TAMPA — When Leonard Cohen released Various Positions in 1984, the top five songs in the nation belonged to Hall and Oates, Chaka Kahn, Cyndi Lauper, Duran Duran and Wham!. So you can see how the album's centerpiece, a five-minute ballad simmering with religious symbolism and heartache, failed to make a splash.
But time was kind to the Canadian icon, and over the next 30 years, Hallelujah became one of the world's most acclaimed and adored songs. It has been covered by more than 300 artists, from Bob Dylan to Bono to Adam Sandler.
But if Hallelujah's legacy has eclipsed that of its creator, you'd never know it from Cohen's concert on Monday at the Straz Center in Tampa. Hallelujah was but one high of many during a nearly 31/2-hour odyssey of gospel blues and devastating poetry, delivered with deep love and dry wit. By the end, the near-capacity crowd of 2,411 felt as if they'd just been read a novel or three, with the author's deathbed baritone still rumbling in their ears.
At 78, Cohen seems immune to the mandates of a go-go-go culture. Each of his 28 songs felt unhurried, with even his jauntiest numbers — Everybody Knows, Ain't No Cure For Love, First We Take Manhattan — meandering at their own unfussy pace.
And yet there is plenty of life left in Cohen's bony frame. All night, he skipped and skulked and dropped to his knees more often than any septuagenarian should, cutting a dapper, mischievous figure at center stage.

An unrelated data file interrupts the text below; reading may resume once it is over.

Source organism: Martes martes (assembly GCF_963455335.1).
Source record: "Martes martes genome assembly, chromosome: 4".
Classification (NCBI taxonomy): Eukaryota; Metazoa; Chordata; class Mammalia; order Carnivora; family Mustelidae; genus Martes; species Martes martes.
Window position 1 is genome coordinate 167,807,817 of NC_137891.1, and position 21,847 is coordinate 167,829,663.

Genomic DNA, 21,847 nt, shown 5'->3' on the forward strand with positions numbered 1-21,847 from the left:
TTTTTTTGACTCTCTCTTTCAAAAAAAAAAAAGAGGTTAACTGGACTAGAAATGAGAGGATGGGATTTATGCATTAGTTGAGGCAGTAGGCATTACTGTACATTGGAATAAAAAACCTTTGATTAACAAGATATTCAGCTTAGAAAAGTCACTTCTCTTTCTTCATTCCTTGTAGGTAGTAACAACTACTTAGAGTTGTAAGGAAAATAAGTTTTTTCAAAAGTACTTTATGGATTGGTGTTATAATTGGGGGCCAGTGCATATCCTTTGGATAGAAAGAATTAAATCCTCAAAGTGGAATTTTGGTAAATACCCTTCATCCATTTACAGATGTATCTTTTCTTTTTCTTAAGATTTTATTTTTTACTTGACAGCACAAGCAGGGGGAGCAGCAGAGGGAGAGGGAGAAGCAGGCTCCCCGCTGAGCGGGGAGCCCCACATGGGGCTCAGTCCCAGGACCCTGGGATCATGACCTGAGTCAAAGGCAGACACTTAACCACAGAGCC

His strength as a songwriter is drawing you out of your time and into his, blending back-alley jazz (Bird on the Wire), sold-my-soul blues (Darkness) and heart-rending cheek-to-cheek ballads (Famous Blue Raincoat, Show Me the Place) into a singular soundtrack to an era long since lost. Everybody Knows was a bouncy Parisian story-song with unlikely disco bones, while I'm Your Man was a saucy, salty cabaret come-on.
His voice, a beyond-the-grave grumble with limited range to begin with, has aged about as well as you'd expect — but Cohen has compensated by writing songs that suit it. Cuts from 2012's Old Ideas, like the loping, redemptive Amen, felt as classic as his classics. A particular highlight: The darkly clever Going Home, which imagined a smirking Creator laying into Cohen the cocky artiste ("He's a lazy bastard living in a suit" trying to write "a manual for living with defeat").
Cohen's pan-global influences were reflected in his dynamite nine-piece backing band, comprising members hailing from England, Austin, Mexico and Moldova. Guitarist Javier Mas wowed on Who By Fire and Lover Lover Lover, and guitarist Mitch Watkins and organist Neil Larsen delivered tonally perfect solos on Bird On the Wire.
So great was Cohen's band that he rarely co-opted the spotlight entirely for himself (though when he did — the sparse Suzanne, the noir poem A Thousand Kisses Deep — it was breathtaking). Instead, Cohen twice handed lead vocal duties to his backup singers: to songwriting collaborator Sharon Robinson for a tear-jerking Alexandra Leaving, and again to harp-strumming duo the Webb Sisters on If It Be Your Will.
It is telling that these two songs, which Cohen wrote and others sang, were among the night's highest, holiest moments — telling, of course, because when he finally got around to Hallelujah, it took a second to register what we all were hearing. Cohen's Hallelujah has never been the most beloved version — that honor probably belongs to the late Jeff Buckley — but it remains his own, coursing with fluttering mandolins and the heavenly heft of a Hammond B3.
During each chorus, the lights above the stage shone outward to illuminate the audience, and there were chills in the air when, for the final reprise, Cohen kneeled and tilted his head to the heavens, just high enough for the crowd to see his shuttered eyes. The song clocked in at 7 minutes and 23 seconds, and was worth every blessed second.
Cohen doesn't need Hallelujah to be remembered; his place in music's promised land is secure. Even if he's in no rush to get there.